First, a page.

Joy Festival
The Joy Festival is a disability arts festival and is on track to run in real life this year. It’s a celebration of disabled and non-disabled artists through a programme of visual art, music, theatre and dance. The festival includes a week-long programme of integrated performances at Hammersmith’s Lyric Theatre in September. There will also be 3 big family fun day in August, with dance, circus and art sessions, along with creative workshops in the community.

Joy was founded in 2018, says, Kelly, “because there is just not enough celebration of disabled artists in the borough, and not enough networks for them to connect with others. We really needed to create a community where we can share stuff.”

Young Amici summer school

Another project is the Young Amici Summer School by Amici Dance Theatre Company which Turtle Key Arts produce, is for disabled and non-disabled people between age 11-25. This free summer school in August is for any young people interested in dance and developing their skills in a fun and safe space. The programme aims to deepen young people’s experience of participation in dance and spark curiosity and creativity.

Throughout the week, young people can pick and choose which classes they join and then take part in improvised dancing with props. The idea, says Kelly, is for dancers to use their ability as their strength. Then the dancers share their piece at the end of the week. Pastoral care is part of the creative process, so there are chill out spaces and experts who can support where needed.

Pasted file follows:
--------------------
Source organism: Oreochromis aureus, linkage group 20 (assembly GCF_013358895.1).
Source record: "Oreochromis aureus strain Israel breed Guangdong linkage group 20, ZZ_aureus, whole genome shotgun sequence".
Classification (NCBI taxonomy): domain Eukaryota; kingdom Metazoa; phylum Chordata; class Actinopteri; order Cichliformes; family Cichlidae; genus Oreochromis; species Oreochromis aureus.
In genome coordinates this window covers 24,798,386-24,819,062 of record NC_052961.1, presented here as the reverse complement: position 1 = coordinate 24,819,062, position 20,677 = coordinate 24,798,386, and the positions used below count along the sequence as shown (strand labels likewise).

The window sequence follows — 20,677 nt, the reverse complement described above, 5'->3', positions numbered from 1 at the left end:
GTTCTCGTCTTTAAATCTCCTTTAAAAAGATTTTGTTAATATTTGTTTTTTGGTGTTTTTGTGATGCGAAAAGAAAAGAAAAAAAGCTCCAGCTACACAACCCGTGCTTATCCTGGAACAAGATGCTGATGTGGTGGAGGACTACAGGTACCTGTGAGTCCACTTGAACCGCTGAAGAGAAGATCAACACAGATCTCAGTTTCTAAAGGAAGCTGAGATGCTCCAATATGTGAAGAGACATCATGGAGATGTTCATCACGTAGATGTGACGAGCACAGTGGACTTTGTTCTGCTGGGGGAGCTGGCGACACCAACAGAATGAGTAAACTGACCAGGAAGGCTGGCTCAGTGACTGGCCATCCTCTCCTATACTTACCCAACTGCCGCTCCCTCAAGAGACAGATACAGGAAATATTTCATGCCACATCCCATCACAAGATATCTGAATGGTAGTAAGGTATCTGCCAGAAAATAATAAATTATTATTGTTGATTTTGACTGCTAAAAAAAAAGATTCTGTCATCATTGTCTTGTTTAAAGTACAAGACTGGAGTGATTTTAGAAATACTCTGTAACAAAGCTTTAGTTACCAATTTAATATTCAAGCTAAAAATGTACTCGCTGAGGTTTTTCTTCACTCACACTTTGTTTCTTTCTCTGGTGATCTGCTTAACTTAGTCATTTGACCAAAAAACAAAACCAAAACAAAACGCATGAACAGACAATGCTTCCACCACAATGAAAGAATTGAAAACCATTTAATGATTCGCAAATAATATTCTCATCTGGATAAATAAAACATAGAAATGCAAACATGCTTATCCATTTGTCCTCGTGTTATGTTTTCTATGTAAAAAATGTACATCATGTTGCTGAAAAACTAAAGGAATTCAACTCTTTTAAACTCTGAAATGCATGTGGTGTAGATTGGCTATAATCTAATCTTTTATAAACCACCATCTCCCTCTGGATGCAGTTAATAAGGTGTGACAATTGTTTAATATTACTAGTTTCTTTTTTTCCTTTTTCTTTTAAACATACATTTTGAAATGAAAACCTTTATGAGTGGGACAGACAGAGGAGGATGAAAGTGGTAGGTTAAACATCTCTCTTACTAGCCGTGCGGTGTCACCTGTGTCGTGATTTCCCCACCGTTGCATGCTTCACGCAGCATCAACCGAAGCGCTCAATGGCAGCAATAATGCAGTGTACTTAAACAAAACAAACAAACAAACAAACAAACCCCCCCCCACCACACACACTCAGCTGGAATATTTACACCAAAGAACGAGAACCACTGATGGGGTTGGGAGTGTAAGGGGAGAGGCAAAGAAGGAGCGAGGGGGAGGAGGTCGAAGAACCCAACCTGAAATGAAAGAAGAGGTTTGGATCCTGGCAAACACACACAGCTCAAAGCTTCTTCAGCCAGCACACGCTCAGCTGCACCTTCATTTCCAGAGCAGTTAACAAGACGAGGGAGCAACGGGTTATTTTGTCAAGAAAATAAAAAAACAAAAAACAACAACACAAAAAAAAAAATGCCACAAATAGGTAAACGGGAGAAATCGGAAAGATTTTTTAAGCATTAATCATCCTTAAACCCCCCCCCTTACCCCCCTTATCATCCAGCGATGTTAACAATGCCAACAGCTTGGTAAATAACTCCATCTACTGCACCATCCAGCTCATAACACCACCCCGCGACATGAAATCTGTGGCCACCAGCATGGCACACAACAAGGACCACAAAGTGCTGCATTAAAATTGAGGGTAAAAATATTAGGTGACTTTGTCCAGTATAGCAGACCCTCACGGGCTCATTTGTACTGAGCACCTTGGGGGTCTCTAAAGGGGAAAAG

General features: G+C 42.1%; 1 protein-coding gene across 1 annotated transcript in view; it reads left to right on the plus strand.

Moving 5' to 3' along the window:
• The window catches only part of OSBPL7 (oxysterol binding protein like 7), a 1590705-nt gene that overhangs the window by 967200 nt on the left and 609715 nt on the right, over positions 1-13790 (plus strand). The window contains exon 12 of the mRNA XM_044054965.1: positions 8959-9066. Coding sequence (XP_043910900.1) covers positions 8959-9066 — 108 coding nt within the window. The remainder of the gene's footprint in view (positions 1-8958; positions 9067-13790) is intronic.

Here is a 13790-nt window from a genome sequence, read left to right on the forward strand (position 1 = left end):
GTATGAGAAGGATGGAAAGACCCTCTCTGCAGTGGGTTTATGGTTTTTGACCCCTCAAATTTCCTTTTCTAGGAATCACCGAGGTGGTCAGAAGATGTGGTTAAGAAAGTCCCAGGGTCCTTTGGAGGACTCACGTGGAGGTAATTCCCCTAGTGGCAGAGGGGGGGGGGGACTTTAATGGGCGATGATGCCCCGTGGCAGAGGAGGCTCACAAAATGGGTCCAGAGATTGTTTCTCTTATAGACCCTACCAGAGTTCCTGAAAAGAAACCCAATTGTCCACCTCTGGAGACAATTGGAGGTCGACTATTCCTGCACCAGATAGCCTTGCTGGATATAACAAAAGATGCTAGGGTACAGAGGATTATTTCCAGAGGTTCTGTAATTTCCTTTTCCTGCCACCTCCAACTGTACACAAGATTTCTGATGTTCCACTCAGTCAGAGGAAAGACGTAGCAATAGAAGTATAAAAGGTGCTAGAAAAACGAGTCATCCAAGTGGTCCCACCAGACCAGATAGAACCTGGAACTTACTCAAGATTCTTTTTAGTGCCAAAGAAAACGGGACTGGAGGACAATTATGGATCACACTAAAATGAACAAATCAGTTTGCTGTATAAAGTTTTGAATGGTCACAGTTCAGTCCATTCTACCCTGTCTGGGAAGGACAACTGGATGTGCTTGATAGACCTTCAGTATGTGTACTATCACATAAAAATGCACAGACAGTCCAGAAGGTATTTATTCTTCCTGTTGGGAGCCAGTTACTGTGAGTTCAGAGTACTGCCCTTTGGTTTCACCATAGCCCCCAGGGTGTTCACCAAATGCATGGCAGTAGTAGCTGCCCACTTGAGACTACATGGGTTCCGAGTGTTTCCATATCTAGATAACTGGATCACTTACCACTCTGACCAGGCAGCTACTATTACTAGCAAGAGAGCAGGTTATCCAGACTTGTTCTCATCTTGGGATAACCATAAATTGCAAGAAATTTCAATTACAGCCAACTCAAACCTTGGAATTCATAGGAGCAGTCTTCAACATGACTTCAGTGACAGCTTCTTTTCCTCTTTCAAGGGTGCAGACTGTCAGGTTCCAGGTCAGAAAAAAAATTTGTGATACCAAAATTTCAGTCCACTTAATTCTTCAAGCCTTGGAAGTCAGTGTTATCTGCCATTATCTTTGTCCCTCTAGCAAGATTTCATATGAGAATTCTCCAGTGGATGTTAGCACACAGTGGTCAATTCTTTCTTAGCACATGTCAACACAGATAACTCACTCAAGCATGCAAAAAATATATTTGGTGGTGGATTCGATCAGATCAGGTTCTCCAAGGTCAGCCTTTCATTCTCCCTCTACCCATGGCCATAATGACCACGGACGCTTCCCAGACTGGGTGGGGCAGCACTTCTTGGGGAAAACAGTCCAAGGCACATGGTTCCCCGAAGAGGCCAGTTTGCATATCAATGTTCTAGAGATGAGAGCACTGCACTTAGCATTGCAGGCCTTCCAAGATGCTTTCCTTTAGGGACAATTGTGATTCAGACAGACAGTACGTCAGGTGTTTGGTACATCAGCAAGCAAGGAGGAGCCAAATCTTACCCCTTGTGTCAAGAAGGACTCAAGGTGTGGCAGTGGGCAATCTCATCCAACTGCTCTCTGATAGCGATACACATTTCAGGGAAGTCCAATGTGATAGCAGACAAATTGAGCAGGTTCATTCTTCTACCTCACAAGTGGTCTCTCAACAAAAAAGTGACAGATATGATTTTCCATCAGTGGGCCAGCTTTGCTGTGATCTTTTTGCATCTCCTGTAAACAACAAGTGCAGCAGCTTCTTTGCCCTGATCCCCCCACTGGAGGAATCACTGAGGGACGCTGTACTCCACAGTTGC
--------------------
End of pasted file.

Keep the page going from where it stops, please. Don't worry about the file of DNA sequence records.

The positive impact on young disabled people in this creative environment is striking, says Kelly: “I remember a young person who had learning disabilities – they were so nervous and thought everyone was judging them. Now they are doing solos and making friends so easily. It’s lovely to watch – they just enter the room so confidently and start dancing. One of our dancers says that taking part is the most free she’s ever felt.”

More information

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7 ways to improve your visual storytelling 

Want to make a film about the amazing work your community organisation does? Keep some of these visual storytelling ideas in mind to make your message unforgettable. 

By Carolyn Defrin, artist and Hammersmith United Charities collaborator. 

 

  1. Be specific
    Charities often have a similar remit to each other, working within the broad themes of ‘care’, ‘community’ and ’support’. To stand out from other organisations, consider a particular aspect of your work to bring the broader theme to life in an original way. 

    ‘The power of bicycles’ is a specific, meaningful story which shows how the project impacts many lives more broadly: watch here
     

  2. Be personal

    A great way to get specific is by telling personal stories from your staff, the people you serve, or both. This can be through an interview or someone telling a story. These stories open your audience up to emotional connection, allowing you to humanise your work.

    ‘An introduction to StoryCorps’ is a conversation between the founder and his young nephew that shows how you can be personal, emotional and humorous while clearly telling the story of your organisation: watch here